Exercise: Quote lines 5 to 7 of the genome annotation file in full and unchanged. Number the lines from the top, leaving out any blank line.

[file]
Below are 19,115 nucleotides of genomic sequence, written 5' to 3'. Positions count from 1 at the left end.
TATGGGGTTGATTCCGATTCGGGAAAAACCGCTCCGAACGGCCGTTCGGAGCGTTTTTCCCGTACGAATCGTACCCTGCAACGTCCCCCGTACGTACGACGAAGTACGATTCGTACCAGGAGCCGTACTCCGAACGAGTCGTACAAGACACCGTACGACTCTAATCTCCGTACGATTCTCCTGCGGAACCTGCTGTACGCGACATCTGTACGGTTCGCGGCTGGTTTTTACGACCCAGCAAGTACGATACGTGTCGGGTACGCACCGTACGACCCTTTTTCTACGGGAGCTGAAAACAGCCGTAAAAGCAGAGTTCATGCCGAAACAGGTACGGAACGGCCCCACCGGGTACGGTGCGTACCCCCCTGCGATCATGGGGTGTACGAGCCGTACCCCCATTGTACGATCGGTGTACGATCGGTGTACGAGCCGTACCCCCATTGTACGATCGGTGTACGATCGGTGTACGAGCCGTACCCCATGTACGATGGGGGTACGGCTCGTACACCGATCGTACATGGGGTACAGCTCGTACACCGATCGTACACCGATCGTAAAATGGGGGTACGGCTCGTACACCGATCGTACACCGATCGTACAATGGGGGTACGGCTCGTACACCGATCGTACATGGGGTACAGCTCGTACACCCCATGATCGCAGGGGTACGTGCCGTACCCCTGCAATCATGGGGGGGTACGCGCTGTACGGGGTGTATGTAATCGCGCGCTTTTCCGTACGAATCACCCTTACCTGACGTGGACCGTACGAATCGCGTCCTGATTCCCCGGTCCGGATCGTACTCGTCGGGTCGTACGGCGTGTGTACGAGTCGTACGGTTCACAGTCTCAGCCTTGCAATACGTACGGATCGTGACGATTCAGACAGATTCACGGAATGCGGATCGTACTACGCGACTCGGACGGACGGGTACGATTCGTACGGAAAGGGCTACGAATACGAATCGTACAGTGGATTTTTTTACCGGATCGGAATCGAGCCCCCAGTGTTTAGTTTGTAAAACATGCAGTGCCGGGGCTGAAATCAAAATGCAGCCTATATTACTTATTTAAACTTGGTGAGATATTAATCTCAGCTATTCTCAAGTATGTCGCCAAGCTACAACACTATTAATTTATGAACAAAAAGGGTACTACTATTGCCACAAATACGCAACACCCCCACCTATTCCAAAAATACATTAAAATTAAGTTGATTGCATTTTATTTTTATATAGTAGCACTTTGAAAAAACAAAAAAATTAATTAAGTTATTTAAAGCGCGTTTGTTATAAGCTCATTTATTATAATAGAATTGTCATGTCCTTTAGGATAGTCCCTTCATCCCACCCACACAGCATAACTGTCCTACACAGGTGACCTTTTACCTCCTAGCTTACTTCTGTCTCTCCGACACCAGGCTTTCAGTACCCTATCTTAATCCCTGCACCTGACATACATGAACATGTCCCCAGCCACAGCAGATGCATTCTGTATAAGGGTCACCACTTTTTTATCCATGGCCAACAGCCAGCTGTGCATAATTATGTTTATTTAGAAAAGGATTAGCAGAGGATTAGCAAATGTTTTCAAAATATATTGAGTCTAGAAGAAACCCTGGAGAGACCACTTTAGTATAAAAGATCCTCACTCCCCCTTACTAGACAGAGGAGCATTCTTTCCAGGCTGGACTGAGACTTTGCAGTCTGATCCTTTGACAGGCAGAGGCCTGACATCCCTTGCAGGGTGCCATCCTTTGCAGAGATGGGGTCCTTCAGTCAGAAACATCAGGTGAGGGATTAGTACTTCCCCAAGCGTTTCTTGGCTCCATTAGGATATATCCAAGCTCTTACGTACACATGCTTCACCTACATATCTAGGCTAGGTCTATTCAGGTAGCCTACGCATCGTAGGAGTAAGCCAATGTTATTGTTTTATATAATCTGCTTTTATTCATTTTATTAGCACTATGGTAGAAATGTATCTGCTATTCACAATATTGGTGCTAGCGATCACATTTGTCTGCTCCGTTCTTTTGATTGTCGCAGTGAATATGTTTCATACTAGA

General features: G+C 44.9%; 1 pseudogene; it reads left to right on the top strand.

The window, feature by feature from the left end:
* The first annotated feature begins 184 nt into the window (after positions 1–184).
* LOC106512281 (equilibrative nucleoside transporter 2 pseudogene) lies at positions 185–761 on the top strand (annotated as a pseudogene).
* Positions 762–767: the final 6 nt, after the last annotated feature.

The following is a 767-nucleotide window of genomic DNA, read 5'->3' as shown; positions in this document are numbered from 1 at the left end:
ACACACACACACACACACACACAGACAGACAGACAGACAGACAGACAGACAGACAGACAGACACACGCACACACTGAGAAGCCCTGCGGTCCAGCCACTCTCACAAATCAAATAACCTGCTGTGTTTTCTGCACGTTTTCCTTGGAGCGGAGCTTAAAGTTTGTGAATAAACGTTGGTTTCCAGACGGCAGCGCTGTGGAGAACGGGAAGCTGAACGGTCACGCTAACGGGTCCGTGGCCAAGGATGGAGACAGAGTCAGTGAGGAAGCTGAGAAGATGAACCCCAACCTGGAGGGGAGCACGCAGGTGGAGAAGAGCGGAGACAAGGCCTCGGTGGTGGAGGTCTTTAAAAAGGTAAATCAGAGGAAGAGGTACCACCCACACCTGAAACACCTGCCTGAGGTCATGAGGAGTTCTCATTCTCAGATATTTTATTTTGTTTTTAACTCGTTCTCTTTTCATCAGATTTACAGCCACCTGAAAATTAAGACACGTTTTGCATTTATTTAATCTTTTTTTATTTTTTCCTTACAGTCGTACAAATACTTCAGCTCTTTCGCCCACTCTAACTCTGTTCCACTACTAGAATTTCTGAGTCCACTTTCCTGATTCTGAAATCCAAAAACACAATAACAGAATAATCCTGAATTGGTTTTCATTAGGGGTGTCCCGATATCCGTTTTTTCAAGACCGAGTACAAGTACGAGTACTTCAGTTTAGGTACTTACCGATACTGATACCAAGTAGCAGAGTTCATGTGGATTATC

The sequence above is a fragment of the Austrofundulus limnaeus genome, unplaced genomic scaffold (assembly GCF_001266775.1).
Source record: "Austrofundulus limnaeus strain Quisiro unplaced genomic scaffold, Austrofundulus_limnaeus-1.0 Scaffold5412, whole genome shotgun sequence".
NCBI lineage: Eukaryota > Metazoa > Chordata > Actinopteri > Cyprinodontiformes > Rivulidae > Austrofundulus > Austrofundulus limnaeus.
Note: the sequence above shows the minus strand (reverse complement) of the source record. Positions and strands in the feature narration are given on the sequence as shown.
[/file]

* The first annotated feature begins 184 nt into the window (after positions 1–184).
* LOC106512281 (equilibrative nucleoside transporter 2 pseudogene) lies at positions 185–761 on the top strand (annotated as a pseudogene).
* Positions 762–767: the final 6 nt, after the last annotated feature.